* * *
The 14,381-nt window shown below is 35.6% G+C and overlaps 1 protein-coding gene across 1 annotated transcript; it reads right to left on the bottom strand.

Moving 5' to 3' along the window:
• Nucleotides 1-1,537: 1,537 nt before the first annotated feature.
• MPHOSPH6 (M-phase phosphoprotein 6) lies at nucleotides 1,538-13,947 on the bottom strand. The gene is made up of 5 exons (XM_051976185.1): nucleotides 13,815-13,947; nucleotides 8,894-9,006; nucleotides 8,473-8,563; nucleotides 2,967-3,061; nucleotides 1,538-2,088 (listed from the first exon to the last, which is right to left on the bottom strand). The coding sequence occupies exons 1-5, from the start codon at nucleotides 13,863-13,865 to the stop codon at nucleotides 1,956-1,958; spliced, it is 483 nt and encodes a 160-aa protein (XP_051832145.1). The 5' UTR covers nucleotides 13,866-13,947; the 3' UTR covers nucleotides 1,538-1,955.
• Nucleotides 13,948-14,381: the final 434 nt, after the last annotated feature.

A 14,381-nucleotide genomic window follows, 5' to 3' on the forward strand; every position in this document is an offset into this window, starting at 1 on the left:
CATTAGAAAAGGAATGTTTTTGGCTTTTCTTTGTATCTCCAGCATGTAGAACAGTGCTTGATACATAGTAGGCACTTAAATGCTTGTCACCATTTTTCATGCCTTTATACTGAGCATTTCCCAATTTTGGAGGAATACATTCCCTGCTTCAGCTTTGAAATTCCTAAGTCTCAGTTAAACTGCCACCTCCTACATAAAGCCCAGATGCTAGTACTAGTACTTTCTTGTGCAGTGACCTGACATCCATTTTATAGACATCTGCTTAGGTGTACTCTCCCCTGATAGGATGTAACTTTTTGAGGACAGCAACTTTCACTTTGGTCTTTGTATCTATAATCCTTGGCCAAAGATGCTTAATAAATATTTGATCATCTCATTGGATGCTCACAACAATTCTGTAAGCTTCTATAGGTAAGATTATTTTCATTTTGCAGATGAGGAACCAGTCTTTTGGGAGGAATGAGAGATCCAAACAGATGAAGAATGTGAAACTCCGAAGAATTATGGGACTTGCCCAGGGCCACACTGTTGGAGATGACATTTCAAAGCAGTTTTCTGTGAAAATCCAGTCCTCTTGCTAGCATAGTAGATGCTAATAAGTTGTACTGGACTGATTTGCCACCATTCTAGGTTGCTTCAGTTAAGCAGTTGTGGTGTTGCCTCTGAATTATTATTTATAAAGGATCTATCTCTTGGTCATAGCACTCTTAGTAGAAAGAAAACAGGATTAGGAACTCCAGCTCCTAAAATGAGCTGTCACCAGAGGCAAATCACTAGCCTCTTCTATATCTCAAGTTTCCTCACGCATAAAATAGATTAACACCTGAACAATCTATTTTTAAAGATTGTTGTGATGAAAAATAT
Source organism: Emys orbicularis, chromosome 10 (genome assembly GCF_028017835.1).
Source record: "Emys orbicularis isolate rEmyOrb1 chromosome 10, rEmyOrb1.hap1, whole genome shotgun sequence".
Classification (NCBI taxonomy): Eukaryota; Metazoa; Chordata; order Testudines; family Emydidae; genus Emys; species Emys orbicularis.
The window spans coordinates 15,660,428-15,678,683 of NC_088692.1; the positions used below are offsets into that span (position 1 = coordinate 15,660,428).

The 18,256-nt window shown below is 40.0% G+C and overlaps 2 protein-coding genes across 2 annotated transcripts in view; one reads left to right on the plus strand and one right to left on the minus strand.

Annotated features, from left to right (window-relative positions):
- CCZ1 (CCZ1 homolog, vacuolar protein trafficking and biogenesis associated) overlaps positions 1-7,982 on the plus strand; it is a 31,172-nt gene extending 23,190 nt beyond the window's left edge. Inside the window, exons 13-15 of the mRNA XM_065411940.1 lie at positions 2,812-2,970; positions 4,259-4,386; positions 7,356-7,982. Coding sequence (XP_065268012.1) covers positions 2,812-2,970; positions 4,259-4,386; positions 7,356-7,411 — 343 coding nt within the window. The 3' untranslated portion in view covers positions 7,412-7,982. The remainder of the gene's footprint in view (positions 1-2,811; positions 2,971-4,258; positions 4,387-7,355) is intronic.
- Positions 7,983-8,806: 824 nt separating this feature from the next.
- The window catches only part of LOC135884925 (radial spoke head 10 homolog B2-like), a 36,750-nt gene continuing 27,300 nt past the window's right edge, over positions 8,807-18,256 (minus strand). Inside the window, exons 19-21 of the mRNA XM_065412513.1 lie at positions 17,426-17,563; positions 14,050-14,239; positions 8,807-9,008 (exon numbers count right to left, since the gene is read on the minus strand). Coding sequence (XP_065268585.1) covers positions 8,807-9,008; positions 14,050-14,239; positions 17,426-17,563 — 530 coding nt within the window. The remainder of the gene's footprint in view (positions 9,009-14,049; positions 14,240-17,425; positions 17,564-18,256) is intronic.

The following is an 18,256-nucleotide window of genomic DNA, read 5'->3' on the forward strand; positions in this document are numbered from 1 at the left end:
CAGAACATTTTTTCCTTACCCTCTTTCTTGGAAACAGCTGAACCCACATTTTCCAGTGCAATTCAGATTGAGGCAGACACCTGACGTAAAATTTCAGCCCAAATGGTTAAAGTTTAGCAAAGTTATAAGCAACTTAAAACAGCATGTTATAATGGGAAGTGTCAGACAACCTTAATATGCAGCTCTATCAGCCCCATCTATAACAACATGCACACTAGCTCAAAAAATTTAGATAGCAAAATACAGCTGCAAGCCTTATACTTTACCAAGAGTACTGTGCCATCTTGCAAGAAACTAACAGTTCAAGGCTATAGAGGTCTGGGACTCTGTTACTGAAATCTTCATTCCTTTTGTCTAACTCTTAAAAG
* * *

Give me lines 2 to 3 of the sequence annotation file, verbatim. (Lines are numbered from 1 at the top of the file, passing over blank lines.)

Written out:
Moving 5' to 3' along the window:
• Nucleotides 1-1,537: 1,537 nt before the first annotated feature.